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Fol

1. 1. First-Order Logic Chapter 8
2. 2. Outline <ul><li>Why FOL? </li></ul><ul><li>Syntax and semantics for first order logic, </li></ul><ul><li>Using first order logic, </li></ul><ul><li>Knowledge engineering in first order logic, </li></ul><ul><li>Inference in First order logic, </li></ul><ul><li>Unification and lifting </li></ul>
3. 3. Pros and cons of propositional logic <ul><li> Propositional logic is declarative </li></ul><ul><li> Propositional logic allows partial/disjunctive/negated information </li></ul><ul><ul><li>(unlike most data structures and databases) </li></ul></ul><ul><li>Propositional logic is compositional : </li></ul><ul><ul><li>meaning of B 1,1  P 1,2 is derived from meaning of B 1,1 and of P 1,2 </li></ul></ul><ul><li> Meaning in propositional logic is context-independent </li></ul><ul><ul><li>(unlike natural language, where meaning depends on context) </li></ul></ul><ul><li> Propositional logic has very limited expressive power </li></ul><ul><ul><li>(unlike natural language) </li></ul></ul><ul><ul><li>E.g., cannot say &quot;pits cause breezes in adjacent squares“ </li></ul></ul><ul><ul><ul><li>except by writing one sentence for each square </li></ul></ul></ul>
4. 4. First-order logic <ul><li>First-order logic is a formal logical system used in mathematics , philosophy , linguistics , and computer science . </li></ul><ul><li>It goes by many names, including: first-order predicate calculus , the lower predicate calculus , quantification theory , and predicate logic (a less precise term). </li></ul><ul><li>First-order logic is distinguished from propositional logic by its use of quantifiers ; each interpretation of first-order logic includes a domain of discourse over which the quantifiers range </li></ul>
5. 5. First-order logic <ul><li>Whereas propositional logic assumes the world contains facts , </li></ul><ul><li>first-order logic (like natural language) assumes the world contains </li></ul><ul><li>Functions : father of, best friend, one more than, plus, …. </li></ul><ul><li>Objects: people, houses, numbers, colors, baseball games, wars, … </li></ul><ul><li>Relations: red, round, prime, brother of, bigger than, part of, comes between, </li></ul>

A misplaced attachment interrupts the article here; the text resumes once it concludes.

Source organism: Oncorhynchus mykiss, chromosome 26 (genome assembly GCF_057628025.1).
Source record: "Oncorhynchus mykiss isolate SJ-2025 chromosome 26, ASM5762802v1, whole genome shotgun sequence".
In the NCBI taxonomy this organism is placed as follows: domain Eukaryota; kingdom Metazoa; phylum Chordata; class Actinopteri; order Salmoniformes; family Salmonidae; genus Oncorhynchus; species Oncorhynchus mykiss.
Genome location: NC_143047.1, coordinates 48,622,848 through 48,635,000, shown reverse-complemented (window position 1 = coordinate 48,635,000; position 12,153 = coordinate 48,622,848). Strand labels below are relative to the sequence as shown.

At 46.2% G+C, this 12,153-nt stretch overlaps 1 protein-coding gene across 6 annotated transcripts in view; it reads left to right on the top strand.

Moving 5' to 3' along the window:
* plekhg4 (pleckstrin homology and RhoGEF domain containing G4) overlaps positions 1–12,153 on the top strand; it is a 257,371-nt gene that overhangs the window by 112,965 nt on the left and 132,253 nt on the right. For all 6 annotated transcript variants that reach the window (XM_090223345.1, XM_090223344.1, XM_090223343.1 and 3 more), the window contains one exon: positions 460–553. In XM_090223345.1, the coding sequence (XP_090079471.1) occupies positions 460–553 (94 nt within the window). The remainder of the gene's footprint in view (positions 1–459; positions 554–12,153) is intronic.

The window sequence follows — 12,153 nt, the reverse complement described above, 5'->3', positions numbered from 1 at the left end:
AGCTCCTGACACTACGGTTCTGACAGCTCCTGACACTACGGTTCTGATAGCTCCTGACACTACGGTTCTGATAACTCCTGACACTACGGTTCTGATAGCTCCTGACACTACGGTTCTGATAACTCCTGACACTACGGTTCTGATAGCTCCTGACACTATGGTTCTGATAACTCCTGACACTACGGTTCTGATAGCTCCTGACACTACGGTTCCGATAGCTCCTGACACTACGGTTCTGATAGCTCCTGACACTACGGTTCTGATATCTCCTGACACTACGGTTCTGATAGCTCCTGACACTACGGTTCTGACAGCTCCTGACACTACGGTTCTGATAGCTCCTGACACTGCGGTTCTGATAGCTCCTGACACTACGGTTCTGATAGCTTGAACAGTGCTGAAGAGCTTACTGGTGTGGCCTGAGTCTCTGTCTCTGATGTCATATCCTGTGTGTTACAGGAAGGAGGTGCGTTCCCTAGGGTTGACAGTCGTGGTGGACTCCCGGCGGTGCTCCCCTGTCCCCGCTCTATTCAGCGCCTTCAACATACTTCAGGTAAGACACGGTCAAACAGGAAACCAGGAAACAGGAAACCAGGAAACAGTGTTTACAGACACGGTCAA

6. 6. Syntax of FOL: Basic elements <ul><li>Constants KingJohn, 2, NUS,... </li></ul><ul><li>Predicates Brother, >,... </li></ul><ul><li>Functions Sqrt, LeftLegOf,... </li></ul><ul><li>Variables x, y, a, b,... </li></ul><ul><li>Connectives  ,  ,  ,  ,  </li></ul><ul><li>Equality = </li></ul><ul><li>Quantifiers  ,  </li></ul>
7. 7. Atomic sentences <ul><li>Atomic sentence = predicate ( term 1 ,..., term n ) or term 1 = term 2 </li></ul><ul><li>Term = function ( term 1 ,..., term n ) or constant or variable </li></ul><ul><li>E.g., Brother(KingJohn,RichardTheLionheart) > (Length(LeftLegOf(Richard)), Length(LeftLegOf(KingJohn))) </li></ul>
8. 8. Complex sentences <ul><li>Complex sentences are made from atomic sentences using connectives </li></ul><ul><li> S , S 1  S 2 , S 1  S 2 , S 1  S 2 , S 1  S 2 , </li></ul><ul><li>E.g. Sibling(KingJohn,Richard)  Sibling(Richard,KingJohn) </li></ul><ul><li>>(1,2)  ≤ (1,2) </li></ul><ul><li>>(1,2)   >(1,2) </li></ul>
9. 9. Truth in first-order logic <ul><li>Sentences are true with respect to a model and an interpretation </li></ul><ul><li>Model contains objects ( domain elements ) and relations among them </li></ul><ul><li>Interpretation specifies referents for </li></ul><ul><ul><li>constant symbols -> objects </li></ul></ul><ul><ul><li>predicate symbols -> relations </li></ul></ul><ul><ul><li>function symbols -> functional relations </li></ul></ul><ul><li>An atomic sentence predicate(term 1 ,...,term n ) is true </li></ul><ul><li>iff the objects referred to by term 1 ,...,term n </li></ul><ul><li>are in the relation referred to by predicate </li></ul>
10. 10. Models for FOL: Example
11. 11. Universal quantification <ul><li> < variables > < sentence > </li></ul><ul><li>Everyone at NUS is smart: </li></ul><ul><li> x At(x,NUS)  Smart(x) </li></ul><ul><li> x P is true in a model m iff P is true with x being each possible object in the model </li></ul><ul><li>Roughly speaking, equivalent to the conjunction of instantiations of P </li></ul><ul><ul><ul><li>At(KingJohn,NUS)  Smart(KingJohn) </li></ul></ul></ul><ul><ul><ul><li> At(Richard,NUS)  Smart(Richard) </li></ul></ul></ul><ul><ul><ul><li> At(NUS,NUS)  Smart(NUS) </li></ul></ul></ul><ul><ul><ul><li> ... </li></ul></ul></ul>